Yet, before he knew it, he got a call from a woman who told him that her daughter had outgrown her bedroom, which had been decorated in everything Shortcake. Did he know of anyone that could use it?
Around Christmas time, Eric’s boss approached him asking what he is doing on his lunch hour. He had been watching Eric—a longtime, valued employee—dart in an out for a few weeks. So Eric told him of the garage-emptying project he started. The boss was impressed, of course. What did he do? Noting that Christmas was coming up, he asked how he could best help provide for those families. Eric said “gift cards.”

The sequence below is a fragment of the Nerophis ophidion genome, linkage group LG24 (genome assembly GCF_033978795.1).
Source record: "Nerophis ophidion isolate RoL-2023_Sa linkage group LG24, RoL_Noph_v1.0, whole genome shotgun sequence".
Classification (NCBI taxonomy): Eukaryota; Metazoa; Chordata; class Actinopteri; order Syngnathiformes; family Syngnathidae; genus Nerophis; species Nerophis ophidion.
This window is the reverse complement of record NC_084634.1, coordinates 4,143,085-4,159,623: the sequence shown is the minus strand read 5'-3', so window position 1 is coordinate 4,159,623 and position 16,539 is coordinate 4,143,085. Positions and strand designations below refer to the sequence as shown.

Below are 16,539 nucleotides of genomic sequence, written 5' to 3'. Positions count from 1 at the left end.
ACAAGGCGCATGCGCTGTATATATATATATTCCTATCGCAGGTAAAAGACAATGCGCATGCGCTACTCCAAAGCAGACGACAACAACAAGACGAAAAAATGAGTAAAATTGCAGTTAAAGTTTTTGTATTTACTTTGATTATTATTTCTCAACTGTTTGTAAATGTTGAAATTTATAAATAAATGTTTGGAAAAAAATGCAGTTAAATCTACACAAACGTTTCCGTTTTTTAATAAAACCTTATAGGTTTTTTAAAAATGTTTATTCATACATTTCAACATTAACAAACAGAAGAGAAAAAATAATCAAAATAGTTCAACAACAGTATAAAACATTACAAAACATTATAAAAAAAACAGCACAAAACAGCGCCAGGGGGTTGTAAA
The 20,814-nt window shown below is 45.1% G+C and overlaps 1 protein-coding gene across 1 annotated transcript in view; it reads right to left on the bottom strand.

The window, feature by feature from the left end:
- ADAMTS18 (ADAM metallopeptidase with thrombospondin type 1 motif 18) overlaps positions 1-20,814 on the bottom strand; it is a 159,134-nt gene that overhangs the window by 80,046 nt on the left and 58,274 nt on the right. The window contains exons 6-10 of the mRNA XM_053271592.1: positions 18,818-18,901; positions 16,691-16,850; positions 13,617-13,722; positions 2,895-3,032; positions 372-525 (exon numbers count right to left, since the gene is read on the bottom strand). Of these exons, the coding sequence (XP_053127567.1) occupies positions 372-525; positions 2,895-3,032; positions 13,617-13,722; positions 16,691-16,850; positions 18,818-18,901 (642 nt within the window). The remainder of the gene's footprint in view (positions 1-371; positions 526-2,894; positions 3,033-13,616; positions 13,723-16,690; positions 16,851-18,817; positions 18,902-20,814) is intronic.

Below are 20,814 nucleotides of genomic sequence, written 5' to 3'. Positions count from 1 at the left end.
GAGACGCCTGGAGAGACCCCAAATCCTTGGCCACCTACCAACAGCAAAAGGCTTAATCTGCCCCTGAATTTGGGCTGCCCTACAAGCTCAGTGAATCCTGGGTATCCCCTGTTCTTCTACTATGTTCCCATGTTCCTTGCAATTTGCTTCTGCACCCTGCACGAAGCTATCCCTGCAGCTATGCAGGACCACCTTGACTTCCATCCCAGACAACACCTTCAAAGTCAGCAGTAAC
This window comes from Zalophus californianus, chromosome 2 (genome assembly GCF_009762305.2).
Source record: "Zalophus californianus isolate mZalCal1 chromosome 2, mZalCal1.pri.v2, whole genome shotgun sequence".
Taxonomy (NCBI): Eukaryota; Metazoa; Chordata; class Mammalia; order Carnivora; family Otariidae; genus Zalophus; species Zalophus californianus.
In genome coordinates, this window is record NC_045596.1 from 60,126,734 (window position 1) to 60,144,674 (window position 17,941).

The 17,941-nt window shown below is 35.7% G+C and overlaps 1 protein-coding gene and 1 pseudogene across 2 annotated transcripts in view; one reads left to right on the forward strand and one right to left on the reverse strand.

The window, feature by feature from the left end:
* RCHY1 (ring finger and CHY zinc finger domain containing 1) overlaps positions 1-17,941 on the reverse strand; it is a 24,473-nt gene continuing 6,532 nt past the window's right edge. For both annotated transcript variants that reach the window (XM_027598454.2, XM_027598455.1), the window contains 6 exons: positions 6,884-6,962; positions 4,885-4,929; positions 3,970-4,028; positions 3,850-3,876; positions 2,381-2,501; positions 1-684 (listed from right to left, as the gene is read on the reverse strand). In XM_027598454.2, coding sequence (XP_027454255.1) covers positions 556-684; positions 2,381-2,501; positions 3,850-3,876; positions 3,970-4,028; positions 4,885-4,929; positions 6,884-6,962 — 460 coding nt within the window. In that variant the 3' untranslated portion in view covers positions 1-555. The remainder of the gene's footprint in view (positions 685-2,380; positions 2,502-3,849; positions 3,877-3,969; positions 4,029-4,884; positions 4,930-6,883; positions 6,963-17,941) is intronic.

If I recall correctly, the boss put out an email to all the employees. The company ended up donating piles of $25 gift cards, which Eric and his merry band of friends personally delivered to various families so that the parents could shop for their kids. One woman, whom I’m sure represented the reaction from many recipient, simply cried when Eric handed her the package of gift cards tied neatly with a pretty ribbon. She said that she had no idea how to provide some normalcy in her children’s lives. She thanked him profusely.

Another lady opened her door when Eric knocked. She listened as he said what he was there to drop off. He handed her the gift cards wrapped in pretty ribbon, and without a word, she closed the door. Months later, she got word to him that she was so stunned, so in shock, that she couldn’t say a word. She, too, was grateful for the sense of normalcy the gift cards would bring to her children at Christmas.

Normalcy? What normalcy?